Making artificial intelligence practical, productive, and accessible to everyone. Practical AI is a show in which technology professionals, business people, students, enthusiasts, and expert guests engage in lively discussions about Artificial Intelligence and related topics (Machine Learning, Deep Learning, Neural Networks, etc). The focus is on productive implementations and real-world scenarios that are accessible to everyone. If you want to keep up with the latest advances in AI, while keeping one foot in the real world, then this is the show for you!
AI is creating never before heard sounds! 🎵
AI is being used to transform the most personal instrument we have, our voice, into something that can be “played.” This is fascinating in and of itself, but Yotam Mann from Never Before Heard Sounds is doing so much more! In this episode, he describes how he is using neural nets to process audio in real time for musicians and how AI is poised to change the music industry forever.
Building a data team
Inspired by a recent article from Erik Bernhardsson titled “Building a data team at a mid-stage startup: a short story”, Chris and Daniel discuss all things AI/data team building. They share some stories from their experiences kick starting AI efforts at various organizations and weight the pro and cons of things like centralized data management, prototype development, and a focus on engineering skills.
Towards stability and robustness
9 out of 10 AI projects don’t end up creating value in production. Why? At least partly because these projects utilize unstable models and drifting data. In this episode, Roey from BeyondMinds gives us some insights on how to filter garbage input, detect risky output, and generally develop more robust AI systems.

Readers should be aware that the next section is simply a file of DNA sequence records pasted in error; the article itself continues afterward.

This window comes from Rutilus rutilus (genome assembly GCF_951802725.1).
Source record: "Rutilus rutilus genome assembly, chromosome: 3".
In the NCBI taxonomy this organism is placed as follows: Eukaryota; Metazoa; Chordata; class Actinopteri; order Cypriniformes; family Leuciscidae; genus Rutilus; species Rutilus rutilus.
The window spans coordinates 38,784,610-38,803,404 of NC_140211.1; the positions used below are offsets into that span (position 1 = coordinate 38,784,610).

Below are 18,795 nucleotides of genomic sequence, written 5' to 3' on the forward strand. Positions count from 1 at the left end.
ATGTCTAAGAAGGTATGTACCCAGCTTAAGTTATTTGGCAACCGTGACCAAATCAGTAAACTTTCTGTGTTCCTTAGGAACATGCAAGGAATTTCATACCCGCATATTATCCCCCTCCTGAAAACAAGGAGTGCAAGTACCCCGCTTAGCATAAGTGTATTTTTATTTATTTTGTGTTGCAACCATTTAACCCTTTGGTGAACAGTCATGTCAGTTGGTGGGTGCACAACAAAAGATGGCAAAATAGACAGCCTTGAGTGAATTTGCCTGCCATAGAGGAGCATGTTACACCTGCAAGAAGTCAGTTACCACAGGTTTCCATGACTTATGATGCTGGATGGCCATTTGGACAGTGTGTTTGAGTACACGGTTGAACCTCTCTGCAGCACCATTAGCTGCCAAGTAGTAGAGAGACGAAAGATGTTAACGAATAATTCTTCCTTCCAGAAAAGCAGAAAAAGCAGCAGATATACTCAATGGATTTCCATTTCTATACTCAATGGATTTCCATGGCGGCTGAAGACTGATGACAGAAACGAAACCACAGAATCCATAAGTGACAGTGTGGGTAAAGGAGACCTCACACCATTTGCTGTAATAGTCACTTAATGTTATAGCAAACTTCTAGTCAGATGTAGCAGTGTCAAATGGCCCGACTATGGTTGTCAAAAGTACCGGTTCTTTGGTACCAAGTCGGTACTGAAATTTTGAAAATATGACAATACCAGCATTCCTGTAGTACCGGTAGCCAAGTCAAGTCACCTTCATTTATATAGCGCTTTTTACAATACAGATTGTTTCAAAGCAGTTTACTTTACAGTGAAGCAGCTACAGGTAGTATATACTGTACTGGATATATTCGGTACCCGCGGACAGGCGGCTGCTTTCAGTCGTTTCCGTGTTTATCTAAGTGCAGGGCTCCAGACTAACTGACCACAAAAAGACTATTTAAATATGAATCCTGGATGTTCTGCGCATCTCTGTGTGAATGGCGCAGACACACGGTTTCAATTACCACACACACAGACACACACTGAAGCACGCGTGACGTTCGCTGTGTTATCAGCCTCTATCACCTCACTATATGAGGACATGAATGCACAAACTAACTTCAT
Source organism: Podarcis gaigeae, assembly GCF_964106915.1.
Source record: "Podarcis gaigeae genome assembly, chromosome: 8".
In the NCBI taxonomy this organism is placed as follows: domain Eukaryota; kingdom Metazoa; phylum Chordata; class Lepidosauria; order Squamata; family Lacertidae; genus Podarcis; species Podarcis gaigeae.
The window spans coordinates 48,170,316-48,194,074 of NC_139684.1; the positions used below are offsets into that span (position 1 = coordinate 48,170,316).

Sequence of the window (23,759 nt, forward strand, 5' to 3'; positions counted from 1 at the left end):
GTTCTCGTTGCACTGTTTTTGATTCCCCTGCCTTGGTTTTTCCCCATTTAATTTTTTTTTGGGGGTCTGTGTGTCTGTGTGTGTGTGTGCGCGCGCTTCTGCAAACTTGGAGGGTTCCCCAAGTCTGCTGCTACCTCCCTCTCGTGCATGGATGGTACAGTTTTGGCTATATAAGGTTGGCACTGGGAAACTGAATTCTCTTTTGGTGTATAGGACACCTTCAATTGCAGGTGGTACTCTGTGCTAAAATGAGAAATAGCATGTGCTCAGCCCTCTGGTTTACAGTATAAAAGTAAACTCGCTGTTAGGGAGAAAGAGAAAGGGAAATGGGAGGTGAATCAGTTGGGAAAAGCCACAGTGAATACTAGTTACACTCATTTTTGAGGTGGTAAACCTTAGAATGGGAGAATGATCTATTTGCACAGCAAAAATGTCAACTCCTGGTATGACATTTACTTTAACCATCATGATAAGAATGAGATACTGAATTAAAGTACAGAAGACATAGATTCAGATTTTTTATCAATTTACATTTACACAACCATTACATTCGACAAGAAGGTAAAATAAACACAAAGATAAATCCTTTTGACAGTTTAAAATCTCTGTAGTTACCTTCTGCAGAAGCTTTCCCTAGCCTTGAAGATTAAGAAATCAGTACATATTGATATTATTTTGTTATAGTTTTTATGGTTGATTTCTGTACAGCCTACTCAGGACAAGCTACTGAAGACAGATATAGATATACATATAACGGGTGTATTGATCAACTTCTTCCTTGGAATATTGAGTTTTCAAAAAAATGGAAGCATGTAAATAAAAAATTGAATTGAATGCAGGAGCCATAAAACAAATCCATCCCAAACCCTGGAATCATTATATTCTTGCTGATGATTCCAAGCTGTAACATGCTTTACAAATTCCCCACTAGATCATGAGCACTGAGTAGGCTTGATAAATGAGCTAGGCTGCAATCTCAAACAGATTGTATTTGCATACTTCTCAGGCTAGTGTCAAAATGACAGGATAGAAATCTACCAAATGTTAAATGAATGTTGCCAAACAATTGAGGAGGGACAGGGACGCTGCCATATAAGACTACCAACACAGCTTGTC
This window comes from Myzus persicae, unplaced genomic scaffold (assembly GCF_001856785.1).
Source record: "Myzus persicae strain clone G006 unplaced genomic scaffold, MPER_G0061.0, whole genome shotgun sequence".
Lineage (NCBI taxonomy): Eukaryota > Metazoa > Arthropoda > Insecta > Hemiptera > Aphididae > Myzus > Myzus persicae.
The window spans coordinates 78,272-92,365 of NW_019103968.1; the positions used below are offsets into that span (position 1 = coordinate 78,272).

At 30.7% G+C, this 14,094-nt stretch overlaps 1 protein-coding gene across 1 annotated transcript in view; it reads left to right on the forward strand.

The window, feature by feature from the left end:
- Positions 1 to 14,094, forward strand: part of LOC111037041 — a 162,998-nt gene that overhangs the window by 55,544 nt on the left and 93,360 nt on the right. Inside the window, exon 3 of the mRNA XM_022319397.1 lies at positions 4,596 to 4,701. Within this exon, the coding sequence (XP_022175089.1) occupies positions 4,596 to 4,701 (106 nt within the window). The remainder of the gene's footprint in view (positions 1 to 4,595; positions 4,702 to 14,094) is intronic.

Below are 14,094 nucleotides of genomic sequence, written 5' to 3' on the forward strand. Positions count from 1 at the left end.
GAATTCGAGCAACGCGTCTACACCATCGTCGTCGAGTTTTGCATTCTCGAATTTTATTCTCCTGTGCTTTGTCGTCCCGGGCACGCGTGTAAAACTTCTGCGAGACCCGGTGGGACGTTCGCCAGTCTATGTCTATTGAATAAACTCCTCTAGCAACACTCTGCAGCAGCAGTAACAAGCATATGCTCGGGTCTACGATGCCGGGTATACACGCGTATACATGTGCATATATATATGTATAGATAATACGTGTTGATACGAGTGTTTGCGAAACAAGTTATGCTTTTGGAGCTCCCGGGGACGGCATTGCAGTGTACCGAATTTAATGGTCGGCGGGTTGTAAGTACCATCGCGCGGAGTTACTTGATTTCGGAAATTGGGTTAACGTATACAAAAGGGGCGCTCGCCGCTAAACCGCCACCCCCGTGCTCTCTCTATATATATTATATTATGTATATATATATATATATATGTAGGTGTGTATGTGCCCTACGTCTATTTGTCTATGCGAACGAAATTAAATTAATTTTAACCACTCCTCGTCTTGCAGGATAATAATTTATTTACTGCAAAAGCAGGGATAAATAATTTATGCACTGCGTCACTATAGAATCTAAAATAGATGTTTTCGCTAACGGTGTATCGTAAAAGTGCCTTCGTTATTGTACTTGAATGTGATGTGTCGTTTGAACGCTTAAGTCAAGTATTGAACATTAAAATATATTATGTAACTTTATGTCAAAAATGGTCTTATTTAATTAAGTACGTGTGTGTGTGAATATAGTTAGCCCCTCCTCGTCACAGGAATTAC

From symbols to AI pair programmers 💻
How did we get from symbolic AI to deep learning models that help you write code (i.e., GitHub and OpenAI’s new Copilot)? That’s what Chris and Daniel discuss in this episode about the history and future of deep learning (with some help from an article recently published in ACM and written by the luminaries of deep learning).
Vector databases for machine learning
Pinecone is the first vector database for machine learning. Edo Liberty explains to Chris how vector similarity search works, and its advantages over traditional database approaches for machine learning. It enables one to search through billions of vector embeddings for similar matches, in milliseconds, and Pinecone is a managed service that puts this capability at the fingertips of machine learning practitioners.
Multi-GPU training is hard (without PyTorch Lightning)
William Falcon wants AI practitioners to spend more time on model development, and less time on engineering. PyTorch Lightning is a lightweight PyTorch wrapper for high-performance AI research that lets you train on multiple-GPUs, TPUs, CPUs and even in 16-bit precision without changing your code! In this episode, we dig deep into Lightning, how it works, and what it is enabling. William also discusses the Grid AI platform (built on top of PyTorch Lightning). This platform lets you seamlessly train 100s of Machine Learning models on the cloud from your laptop.
Grass roots detector of great open source AI projects
Impressive work on spotting upcoming open source AI projects and interviewing their founders.
Not practical at all
Useless podcast, these just siting around talking about their history.
Excellent for beginners!
I’ve just begun my journey into researching machine learning and AI more widely, and Practical AI has been a light in the dark! Friendly, level, engaged, and interesting. Can’t wait for the next episode.